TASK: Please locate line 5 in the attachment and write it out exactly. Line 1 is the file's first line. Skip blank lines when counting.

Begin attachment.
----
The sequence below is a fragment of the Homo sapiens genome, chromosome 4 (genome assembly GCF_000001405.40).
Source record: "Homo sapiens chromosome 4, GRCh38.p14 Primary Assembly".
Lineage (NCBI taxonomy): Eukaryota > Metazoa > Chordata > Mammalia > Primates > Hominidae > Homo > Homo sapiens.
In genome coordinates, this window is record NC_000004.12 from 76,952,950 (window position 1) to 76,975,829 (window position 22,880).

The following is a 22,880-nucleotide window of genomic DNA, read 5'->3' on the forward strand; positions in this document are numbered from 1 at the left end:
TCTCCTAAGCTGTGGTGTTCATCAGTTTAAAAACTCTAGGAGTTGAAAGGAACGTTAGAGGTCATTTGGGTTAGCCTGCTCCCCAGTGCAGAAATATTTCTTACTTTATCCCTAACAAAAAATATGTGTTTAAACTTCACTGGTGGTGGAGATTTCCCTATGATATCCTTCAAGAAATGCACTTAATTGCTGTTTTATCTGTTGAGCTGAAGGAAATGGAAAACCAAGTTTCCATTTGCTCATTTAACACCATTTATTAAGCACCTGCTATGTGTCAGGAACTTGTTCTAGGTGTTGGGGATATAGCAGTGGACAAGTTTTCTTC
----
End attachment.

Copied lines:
The following is a 22,880-nucleotide window of genomic DNA, read 5'->3' on the forward strand; positions in this document are numbered from 1 at the left end: